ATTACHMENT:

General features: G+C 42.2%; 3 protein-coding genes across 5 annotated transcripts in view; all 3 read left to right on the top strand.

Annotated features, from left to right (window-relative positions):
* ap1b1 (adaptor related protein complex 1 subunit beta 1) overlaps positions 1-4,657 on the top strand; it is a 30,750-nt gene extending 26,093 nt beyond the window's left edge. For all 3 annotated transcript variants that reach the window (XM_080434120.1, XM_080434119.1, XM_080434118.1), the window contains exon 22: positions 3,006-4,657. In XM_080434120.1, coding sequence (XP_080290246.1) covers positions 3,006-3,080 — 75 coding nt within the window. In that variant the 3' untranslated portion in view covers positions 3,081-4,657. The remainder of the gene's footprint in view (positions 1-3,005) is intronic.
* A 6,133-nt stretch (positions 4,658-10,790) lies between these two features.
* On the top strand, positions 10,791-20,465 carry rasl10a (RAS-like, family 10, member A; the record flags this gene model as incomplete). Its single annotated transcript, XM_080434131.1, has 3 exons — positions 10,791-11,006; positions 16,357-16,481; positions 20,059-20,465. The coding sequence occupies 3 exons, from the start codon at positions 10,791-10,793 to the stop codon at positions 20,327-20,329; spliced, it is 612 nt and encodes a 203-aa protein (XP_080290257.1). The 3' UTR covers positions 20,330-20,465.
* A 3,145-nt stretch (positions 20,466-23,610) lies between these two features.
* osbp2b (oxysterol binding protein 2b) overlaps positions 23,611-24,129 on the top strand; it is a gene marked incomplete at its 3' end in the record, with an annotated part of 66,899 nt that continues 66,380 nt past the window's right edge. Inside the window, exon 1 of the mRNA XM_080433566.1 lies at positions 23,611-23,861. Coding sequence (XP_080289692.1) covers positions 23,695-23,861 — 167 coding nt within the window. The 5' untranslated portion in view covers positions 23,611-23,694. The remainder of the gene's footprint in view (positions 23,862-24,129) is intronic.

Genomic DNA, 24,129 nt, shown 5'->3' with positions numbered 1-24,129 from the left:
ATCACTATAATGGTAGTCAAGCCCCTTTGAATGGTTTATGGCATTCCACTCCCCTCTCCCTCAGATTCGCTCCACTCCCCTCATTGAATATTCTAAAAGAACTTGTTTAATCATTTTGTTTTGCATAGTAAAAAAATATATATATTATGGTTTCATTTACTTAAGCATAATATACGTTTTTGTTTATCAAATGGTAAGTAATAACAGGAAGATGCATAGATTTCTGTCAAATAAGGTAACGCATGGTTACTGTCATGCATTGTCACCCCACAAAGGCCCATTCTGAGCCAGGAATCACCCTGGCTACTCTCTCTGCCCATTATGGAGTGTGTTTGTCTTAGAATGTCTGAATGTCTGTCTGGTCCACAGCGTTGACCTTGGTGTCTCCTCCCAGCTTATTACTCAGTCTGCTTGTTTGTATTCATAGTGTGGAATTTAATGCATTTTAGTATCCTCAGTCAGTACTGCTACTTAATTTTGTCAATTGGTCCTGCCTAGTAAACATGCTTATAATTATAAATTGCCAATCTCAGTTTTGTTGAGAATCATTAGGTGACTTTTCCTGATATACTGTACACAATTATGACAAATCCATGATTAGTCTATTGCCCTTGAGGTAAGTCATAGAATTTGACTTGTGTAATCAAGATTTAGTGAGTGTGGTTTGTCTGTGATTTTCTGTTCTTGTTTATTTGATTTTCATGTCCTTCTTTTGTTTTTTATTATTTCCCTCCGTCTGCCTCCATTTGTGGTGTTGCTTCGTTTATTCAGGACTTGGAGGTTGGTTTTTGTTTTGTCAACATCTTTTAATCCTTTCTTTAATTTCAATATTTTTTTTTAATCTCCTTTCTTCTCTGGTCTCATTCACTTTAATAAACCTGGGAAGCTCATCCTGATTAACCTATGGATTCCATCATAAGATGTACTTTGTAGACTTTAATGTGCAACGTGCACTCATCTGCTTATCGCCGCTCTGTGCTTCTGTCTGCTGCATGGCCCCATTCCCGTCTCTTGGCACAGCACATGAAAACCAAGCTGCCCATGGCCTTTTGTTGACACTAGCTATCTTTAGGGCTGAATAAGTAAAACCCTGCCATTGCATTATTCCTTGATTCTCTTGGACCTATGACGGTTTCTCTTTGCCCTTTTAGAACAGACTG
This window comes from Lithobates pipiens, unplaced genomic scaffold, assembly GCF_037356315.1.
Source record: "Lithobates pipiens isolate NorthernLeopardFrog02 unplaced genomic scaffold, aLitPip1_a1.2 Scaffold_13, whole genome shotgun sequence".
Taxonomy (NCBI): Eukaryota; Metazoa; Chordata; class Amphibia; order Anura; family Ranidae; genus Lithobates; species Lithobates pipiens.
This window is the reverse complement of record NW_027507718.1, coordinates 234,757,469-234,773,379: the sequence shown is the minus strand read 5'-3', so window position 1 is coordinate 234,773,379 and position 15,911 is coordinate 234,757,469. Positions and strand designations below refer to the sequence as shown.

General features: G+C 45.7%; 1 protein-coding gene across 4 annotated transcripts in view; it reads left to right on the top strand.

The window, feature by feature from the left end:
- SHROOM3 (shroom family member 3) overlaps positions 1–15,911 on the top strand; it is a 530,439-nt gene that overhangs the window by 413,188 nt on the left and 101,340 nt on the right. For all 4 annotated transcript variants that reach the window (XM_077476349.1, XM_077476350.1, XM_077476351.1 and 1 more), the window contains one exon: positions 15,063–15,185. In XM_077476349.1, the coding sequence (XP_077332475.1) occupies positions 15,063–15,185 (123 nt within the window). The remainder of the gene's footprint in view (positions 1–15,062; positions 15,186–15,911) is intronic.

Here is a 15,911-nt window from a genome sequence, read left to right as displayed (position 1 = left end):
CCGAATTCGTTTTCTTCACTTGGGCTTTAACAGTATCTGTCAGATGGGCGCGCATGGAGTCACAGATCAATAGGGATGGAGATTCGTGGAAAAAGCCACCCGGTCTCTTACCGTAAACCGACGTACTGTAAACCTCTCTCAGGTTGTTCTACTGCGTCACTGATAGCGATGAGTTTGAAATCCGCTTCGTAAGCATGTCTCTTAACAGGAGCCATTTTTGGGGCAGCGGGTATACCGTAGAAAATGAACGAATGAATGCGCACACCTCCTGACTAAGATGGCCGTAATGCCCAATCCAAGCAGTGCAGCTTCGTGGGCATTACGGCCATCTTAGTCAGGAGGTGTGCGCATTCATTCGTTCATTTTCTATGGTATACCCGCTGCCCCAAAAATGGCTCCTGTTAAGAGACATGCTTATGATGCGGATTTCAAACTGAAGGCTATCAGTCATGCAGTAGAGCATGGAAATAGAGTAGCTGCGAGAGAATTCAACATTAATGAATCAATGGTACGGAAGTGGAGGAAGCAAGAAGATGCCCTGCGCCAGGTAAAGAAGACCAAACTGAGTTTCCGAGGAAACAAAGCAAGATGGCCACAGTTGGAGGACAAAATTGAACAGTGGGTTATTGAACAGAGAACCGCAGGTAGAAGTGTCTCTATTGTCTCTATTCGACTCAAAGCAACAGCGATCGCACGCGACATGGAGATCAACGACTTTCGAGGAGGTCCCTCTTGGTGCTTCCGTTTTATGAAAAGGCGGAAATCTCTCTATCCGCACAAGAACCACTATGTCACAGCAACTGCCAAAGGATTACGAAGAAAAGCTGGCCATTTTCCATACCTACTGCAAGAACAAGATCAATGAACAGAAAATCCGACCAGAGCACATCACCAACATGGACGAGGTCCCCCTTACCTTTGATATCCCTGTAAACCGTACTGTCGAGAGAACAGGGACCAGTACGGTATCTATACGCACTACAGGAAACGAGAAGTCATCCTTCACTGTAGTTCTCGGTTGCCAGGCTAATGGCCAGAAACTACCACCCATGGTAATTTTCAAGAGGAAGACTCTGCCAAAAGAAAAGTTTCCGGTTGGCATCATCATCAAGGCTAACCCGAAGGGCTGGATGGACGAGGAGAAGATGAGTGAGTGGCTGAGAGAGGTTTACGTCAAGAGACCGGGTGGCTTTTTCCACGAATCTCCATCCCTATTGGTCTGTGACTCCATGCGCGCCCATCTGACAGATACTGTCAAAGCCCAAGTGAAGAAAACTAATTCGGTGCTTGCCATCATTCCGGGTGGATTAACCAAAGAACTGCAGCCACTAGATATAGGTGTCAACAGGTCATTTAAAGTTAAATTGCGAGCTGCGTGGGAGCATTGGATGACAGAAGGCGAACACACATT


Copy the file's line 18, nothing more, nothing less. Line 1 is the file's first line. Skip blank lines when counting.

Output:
CCGAATTCGTTTTCTTCACTTGGGCTTTAACAGTATCTGTCAGATGGGCGCGCATGGAGTCACAGATCAATAGGGATGGAGATTCGTGGAAAAAGCCACCCGGTCTCTTACCGTAAACCGACGTACTGTAAACCTCTCTCAGGTTGTTCTACTGCGTCACTGATAGCGATGAGTTTGAAATCCGCTTCGTAAGCATGTCTCTTAACAGGAGCCATTTTTGGGGCAGCGGGTATACCGTAGAAAATGAACGAATGAATGCGCACACCTCCTGACTAAGATGGCCGTAATGCCCAATCCAAGCAGTGCAGCTTCGTGGGCATTACGGCCATCTTAGTCAGGAGGTGTGCGCATTCATTCGTTCATTTTCTATGGTATACCCGCTGCCCCAAAAATGGCTCCTGTTAAGAGACATGCTTATGATGCGGATTTCAAACTGAAGGCTATCAGTCATGCAGTAGAGCATGGAAATAGAGTAGCTGCGAGAGAATTCAACATTAATGAATCAATGGTACGGAAGTGGAGGAAGCAAGAAGATGCCCTGCGCCAGGTAAAGAAGACCAAACTGAGTTTCCGAGGAAACAAAGCAAGATGGCCACAGTTGGAGGACAAAATTGAACAGTGGGTTATTGAACAGAGAACCGCAGGTAGAAGTGTCTCTATTGTCTCTATTCGACTCAAAGCAACAGCGATCGCACGCGACATGGAGATCAACGACTTTCGAGGAGGTCCCTCTTGGTGCTTCCGTTTTATGAAAAGGCGGAAATCTCTCTATCCGCACAAGAACCACTATGTCACAGCAACTGCCAAAGGATTACGAAGAAAAGCTGGCCATTTTCCATACCTACTGCAAGAACAAGATCAATGAACAGAAAATCCGACCAGAGCACATCACCAACATGGACGAGGTCCCCCTTACCTTTGATATCCCTGTAAACCGTACTGTCGAGAGAACAGGGACCAGTACGGTATCTATACGCACTACAGGAAACGAGAAGTCATCCTTCACTGTAGTTCTCGGTTGCCAGGCTAATGGCCAGAAACTACCACCCATGGTAATTTTCAAGAGGAAGACTCTGCCAAAAGAAAAGTTTCCGGTTGGCATCATCATCAAGGCTAACCCGAAGGGCTGGATGGACGAGGAGAAGATGAGTGAGTGGCTGAGAGAGGTTTACGTCAAGAGACCGGGTGGCTTTTTCCACGAATCTCCATCCCTATTGGTCTGTGACTCCATGCGCGCCCATCTGACAGATACTGTCAAAGCCCAAGTGAAGAAAACTAATTCGGTGCTTGCCATCATTCCGGGTGGATTAACCAAAGAACTGCAGCCACTAGATATAGGTGTCAACAGGTCATTTAAAGTTAAATTGCGAGCTGCGTGGGAGCATTGGATGACAGAAGGCGAACACACATT